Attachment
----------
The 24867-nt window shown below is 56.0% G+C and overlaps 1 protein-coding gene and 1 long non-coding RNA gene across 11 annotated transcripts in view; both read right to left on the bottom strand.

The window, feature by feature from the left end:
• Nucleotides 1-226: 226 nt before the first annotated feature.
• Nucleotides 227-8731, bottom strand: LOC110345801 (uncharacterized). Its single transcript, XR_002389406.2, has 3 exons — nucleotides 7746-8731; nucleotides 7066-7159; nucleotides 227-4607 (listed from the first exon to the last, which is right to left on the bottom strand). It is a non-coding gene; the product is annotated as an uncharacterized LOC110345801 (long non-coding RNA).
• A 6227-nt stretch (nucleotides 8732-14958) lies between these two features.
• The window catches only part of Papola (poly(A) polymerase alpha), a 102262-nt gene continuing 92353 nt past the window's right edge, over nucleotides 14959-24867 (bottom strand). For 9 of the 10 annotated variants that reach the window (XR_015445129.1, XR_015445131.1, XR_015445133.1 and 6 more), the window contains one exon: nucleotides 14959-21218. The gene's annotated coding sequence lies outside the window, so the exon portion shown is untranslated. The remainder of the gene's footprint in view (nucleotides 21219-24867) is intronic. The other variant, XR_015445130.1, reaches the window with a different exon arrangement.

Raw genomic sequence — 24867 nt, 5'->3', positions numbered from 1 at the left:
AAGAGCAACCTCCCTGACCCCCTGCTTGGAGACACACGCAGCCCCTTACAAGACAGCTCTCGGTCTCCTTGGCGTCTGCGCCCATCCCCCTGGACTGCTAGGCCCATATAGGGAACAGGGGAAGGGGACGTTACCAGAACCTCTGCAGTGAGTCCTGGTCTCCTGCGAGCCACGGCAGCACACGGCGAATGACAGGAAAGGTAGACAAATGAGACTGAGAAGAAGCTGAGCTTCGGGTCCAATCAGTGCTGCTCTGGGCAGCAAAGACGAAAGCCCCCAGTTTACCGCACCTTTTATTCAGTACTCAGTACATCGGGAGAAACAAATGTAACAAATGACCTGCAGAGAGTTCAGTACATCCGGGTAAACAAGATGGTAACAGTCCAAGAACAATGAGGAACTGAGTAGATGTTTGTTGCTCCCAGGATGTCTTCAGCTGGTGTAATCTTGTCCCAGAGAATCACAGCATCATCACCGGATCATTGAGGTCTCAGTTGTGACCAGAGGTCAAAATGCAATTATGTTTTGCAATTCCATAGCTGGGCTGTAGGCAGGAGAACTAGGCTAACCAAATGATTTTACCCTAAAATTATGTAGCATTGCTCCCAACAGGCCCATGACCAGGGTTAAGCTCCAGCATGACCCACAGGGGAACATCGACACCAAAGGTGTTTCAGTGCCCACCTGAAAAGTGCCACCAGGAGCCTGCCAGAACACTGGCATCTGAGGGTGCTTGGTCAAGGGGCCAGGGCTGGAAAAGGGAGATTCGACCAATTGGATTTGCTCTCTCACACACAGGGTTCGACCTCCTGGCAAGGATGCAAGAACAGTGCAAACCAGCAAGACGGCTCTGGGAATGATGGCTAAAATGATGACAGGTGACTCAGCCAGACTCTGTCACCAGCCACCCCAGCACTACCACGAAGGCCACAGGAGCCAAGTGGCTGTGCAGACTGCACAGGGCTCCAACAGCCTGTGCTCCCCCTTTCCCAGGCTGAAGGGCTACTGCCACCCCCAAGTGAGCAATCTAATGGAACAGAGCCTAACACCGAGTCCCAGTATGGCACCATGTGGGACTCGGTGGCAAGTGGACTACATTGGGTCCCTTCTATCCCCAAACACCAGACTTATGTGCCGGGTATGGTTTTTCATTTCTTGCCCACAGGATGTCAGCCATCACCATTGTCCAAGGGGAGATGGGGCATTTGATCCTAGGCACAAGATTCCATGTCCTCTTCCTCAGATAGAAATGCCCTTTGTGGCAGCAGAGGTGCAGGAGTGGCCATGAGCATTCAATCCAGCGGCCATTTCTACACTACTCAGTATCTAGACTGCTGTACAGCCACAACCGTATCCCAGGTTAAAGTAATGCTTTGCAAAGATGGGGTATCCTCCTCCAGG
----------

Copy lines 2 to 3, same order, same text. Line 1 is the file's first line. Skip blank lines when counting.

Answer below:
The window, feature by feature from the left end:
• Nucleotides 1-226: 226 nt before the first annotated feature.